What advice would you offer to other leaders who are struggling to have their messages heard and actioned?
If you’re struggling to have your messages heard and actioned, take a moment and think about how much you’re really listening to others. Communication is a two way street — and if you’re the only one talking, that may be why no one is hearing and taking action. Take time to really listen and actively listen, and be an active participant in the communication with others, and see how things may turn around for you.
Leading a distributed team requires a different communication cadence and style from leading a team in person. What are five strategies any leader can deploy to improve communication and clarity when leading a distributed workforce?
1 . When your team may be working in many locations, you’re going to miss a lot of the in person communication that comes when you can meet up together in the same room. Take this into account as a leader, because you will likely need to make an effort to schedule in person time with your entire team so you can get a sense of the in person communication styles of your team, so that you’re aware of them and can tailor your communication to each person even when they are remote.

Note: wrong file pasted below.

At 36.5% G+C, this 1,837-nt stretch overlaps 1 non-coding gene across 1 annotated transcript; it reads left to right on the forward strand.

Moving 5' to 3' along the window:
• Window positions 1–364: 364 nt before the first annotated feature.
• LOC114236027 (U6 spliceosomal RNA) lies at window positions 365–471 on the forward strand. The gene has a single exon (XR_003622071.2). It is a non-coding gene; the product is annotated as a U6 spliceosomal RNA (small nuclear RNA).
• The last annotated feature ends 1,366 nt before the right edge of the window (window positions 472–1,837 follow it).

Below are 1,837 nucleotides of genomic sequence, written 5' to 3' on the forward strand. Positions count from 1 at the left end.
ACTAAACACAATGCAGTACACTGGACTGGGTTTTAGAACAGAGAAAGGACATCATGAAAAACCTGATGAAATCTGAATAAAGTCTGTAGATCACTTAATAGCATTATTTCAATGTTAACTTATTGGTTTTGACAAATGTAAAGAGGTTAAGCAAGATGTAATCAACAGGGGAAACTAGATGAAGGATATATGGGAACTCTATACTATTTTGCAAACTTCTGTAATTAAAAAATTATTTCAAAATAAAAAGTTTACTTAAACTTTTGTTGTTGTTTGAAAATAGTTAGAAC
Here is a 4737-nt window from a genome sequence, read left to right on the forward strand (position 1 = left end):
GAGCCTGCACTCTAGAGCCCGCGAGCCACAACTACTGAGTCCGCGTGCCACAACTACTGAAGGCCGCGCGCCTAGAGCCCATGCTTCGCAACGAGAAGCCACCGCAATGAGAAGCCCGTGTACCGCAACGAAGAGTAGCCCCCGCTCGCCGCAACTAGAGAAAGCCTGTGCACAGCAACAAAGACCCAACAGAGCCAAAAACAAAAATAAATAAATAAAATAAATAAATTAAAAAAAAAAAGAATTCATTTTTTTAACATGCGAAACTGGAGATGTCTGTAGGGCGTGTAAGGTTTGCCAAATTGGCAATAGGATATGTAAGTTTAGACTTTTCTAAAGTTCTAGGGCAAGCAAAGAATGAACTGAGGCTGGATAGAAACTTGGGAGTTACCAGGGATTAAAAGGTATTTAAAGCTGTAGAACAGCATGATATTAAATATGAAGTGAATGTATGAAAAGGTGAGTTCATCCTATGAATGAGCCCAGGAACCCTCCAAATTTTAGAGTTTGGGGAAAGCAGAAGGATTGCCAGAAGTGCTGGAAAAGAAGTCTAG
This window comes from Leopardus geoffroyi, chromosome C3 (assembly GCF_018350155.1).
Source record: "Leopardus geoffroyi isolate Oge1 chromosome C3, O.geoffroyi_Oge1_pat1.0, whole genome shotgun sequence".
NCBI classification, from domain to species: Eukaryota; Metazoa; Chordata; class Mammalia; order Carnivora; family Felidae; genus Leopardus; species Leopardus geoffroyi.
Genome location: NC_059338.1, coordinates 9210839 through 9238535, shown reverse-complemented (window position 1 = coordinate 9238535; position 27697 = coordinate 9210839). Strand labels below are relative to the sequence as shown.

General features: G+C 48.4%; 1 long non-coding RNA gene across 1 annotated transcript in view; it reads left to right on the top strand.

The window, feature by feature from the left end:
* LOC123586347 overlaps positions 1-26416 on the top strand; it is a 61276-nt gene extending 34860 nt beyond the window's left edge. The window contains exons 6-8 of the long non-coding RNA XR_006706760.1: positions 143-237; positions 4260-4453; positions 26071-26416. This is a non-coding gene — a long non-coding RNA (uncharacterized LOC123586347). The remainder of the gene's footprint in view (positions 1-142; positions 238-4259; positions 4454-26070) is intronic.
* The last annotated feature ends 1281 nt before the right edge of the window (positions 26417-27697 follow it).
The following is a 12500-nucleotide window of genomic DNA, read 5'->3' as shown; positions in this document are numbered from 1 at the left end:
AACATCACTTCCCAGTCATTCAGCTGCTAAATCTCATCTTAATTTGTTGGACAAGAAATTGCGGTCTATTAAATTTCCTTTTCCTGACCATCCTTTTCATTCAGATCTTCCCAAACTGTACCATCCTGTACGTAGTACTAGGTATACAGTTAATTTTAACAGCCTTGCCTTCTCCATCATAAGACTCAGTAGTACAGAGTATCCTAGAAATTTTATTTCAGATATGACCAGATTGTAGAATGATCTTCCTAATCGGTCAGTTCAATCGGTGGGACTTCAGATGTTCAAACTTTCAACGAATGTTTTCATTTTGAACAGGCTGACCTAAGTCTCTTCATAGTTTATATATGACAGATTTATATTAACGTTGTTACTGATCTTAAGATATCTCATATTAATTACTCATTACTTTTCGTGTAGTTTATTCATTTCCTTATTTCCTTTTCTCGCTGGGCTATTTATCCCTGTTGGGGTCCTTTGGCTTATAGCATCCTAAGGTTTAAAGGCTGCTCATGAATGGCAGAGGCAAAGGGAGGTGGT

2 . A distributed team also means that people may be working in different time zones, so you may be relying on emails and messages, where communication can break down a bit without the verbal cues that come with communication. Encourage your team to resolve urgent issues verbally or over video when necessary with a written back up, so that there is another layer of communication and clarity to the situation.